Especially in the 60's and 70's a number of Jamaicans emigrated to Toronto. The economic hardship in their homeland drove them to remote parts of the world. Among the people who migrated from the tropical climate to much more moderate latitudes were at the time already well-known musicians like Jackie Mittoo, Johnnie Osbourne, Wayne McGhie, Lloyd Delpratt and Jo-Jo Bennett. When they arrived in their new home, they did what they could do best: they made music. Among these musicians were Jay Douglas and Everton "Pablo" Paul who founded The Cougars back in those days. In 2006 the compilation "Jamaica To Toronto - Soul, Funk & Reggae, 1967 - 1974" (Light In The Attic) honoured the veterans from those days and also started a "Jamaica To Toronto"-Allstar Liveshowcase, including Everton "Pablo" Paul and Jay Douglas, who was the bandleader. It was a great pleasure to meet both of them in Pablo's beautiful backyard and talk about past and present in the reggaeworld of Toronto.
You came to Toronto back in the 60's. What was the reason for you and so many other Jamaicans to move to Canada and especially Toronto?
Pablo: That was a new wave of immigrants, probably the first one to come from the West Indies. And I think mainly there were certain occupations that didn't have enough workers locally, so they were importing workers from the island. In my case, my sister who was a nurse, was brought in, because they had a programm recruiting nurses. So when that first wave was coming they took off to Canada.
So it was not the Jamaicans at first deciding to go to Toronto?
Pablo: It was an import situation.
Jay: My mom came as a domestic worker. After she came, she brought her brothers in the 60's.
How many people from Jamaica would form the jamaican community of Toronto back then?
Pablo: When I came here, if there were a couple of thousands that would have been plenty. When we came here there were very few Jamaicans in the city ...
When did you come here?
Pablo: I came here in 1965, in early spring. I remember driving from the airport saying to my brother in law: 'You guys have a drought here, a serious drought. There are no leaves on the trees. So, shit, I came from Jamaica to come to this......' (laughs).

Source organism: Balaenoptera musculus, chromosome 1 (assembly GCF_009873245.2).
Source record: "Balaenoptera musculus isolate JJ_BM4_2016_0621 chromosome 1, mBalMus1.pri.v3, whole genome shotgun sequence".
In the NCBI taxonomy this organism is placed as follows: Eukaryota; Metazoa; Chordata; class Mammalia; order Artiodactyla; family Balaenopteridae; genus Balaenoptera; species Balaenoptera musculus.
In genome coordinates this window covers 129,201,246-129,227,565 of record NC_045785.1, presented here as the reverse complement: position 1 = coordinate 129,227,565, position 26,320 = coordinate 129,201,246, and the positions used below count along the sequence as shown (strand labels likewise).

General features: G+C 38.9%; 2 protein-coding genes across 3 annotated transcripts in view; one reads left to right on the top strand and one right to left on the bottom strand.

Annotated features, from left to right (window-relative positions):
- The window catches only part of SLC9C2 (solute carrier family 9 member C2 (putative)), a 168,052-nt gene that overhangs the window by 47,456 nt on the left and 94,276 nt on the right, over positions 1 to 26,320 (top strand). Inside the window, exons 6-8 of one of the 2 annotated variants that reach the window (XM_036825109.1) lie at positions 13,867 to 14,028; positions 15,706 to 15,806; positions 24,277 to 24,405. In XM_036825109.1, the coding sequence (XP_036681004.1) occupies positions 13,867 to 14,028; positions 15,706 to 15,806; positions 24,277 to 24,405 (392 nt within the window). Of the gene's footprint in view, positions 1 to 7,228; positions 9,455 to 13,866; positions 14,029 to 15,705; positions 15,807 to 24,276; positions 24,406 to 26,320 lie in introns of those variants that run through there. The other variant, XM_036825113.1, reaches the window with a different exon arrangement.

Was there a community?
Pablo: Oh yes, there was a community.
Jay: For example, my mom. She would work with the ladies at the english homes and they would get one day off per week... mostly on thursdays. They didn't have many places to hang out, so they would go to the restaurants and sit there for most of the day until it was time to go back home. But then from that the community started to form. The West Indian Federation, wich is known as the W.I.F.-club down on College. So the west-indian people could go there now and get the meals from the islands and listen to the music from home. That's how it started to shape...
Pablo. That was started by a gentleman, his name was Mr. Geary. He was probably one of the first Jamaicans to migrate to Canada. He founded the W.I.F.-club. with other people that came up about the same time he did.
You also had music coming in and a lot of musicians playing at that time....
Pablo: The first band to come to Toronto from Jamaika were The Sheiks. They were really the pioneers as far as it comes to jamaican music in the city. The Sheiks came up and shortly after, we migrated to Canada.
Jay: The Sheiks went to the United States. They had one of the greates ska- and rocksteady singers of that time, who came from Barbados: Jackie Opel. He was one of the lead singers next to Eddie Spencer, who can also be heard on the "Jamaica To Toronto"-compilation and Bobby Rousseau. From the States they decided to go further north to Canada. When they came here, the Sheiks decided to stay. But Jackie Opel didn't like the cold, so they put him on a Greyhoundbus, back to the States and then back to Barbados, where he got into a caraccident and died. So then The Cougars came up.
Pablo: I knew The Sheiks from Jamaica. I remember when they went on that tour to the United States. After The Sheiks disbanded, I ended up living with Karl Mullings, who used to manage The Sheiks, and Bobby Rousseau, an MC at the time. We all rented a house together. And we were sitting there all bored, you know, and I said: 'Karl, why don't we start another group?'. And we started The Cougars. And how we got the name The Cougars was because at the time Ford came out with a car named 'The Cougar'. And thats where we got the name connected with the hope: 'If were advertising the name lets write to the company to see, if they would give us cars' (laughs), that didn't work.
Jay: They didn't even reply (laughs).
The Cougars (courtecy of Jay Douglas)